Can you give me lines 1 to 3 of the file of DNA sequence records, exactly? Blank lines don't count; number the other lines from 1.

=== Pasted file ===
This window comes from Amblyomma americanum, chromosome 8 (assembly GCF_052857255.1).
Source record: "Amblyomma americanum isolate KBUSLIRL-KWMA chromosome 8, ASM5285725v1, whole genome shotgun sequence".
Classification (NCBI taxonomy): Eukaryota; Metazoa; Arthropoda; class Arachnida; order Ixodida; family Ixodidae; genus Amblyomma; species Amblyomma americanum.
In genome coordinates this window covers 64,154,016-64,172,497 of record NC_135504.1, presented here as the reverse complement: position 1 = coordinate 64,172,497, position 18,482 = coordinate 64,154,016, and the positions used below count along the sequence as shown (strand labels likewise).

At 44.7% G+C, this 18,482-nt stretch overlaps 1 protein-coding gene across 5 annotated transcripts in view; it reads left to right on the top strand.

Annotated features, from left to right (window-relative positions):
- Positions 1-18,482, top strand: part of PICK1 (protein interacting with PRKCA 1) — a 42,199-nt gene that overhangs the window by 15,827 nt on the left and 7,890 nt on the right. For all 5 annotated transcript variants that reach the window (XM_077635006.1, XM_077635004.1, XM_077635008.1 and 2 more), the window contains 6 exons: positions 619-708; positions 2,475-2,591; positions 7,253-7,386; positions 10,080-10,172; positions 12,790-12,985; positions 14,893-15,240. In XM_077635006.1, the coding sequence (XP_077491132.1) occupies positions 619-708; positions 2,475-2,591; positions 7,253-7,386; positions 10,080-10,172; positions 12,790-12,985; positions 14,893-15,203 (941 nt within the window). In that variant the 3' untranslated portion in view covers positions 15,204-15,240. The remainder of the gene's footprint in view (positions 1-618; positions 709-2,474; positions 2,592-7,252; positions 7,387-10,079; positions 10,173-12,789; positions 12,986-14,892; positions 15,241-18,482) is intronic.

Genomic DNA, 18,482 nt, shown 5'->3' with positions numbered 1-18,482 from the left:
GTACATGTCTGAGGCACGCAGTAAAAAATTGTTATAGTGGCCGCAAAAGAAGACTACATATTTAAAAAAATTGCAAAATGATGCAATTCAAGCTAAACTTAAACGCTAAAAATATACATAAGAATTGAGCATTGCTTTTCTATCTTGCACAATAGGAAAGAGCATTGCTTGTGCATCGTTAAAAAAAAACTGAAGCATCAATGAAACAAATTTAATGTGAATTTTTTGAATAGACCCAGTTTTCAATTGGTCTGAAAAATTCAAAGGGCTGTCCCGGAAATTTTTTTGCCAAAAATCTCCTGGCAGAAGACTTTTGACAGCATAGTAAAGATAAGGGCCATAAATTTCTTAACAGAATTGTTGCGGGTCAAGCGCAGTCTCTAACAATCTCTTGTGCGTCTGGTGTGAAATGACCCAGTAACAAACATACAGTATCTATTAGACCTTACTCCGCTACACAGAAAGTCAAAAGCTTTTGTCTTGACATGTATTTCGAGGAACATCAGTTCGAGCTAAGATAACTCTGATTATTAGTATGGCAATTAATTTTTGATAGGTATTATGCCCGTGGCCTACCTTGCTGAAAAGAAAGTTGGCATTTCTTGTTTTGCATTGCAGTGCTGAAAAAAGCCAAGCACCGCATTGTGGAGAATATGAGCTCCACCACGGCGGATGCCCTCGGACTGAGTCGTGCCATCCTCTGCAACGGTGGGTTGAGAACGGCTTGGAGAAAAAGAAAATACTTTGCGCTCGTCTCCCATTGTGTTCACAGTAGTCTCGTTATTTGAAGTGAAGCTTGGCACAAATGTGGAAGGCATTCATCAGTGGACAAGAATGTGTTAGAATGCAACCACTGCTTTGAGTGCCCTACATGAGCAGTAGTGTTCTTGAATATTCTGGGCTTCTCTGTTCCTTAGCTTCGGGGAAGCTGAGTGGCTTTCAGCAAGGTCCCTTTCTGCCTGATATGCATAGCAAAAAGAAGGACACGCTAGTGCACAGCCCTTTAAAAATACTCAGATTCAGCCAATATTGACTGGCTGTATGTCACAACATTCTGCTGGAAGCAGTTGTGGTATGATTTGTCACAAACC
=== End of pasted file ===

This window comes from Amblyomma americanum, chromosome 8 (assembly GCF_052857255.1).
Source record: "Amblyomma americanum isolate KBUSLIRL-KWMA chromosome 8, ASM5285725v1, whole genome shotgun sequence".
Classification (NCBI taxonomy): Eukaryota; Metazoa; Arthropoda; class Arachnida; order Ixodida; family Ixodidae; genus Amblyomma; species Amblyomma americanum.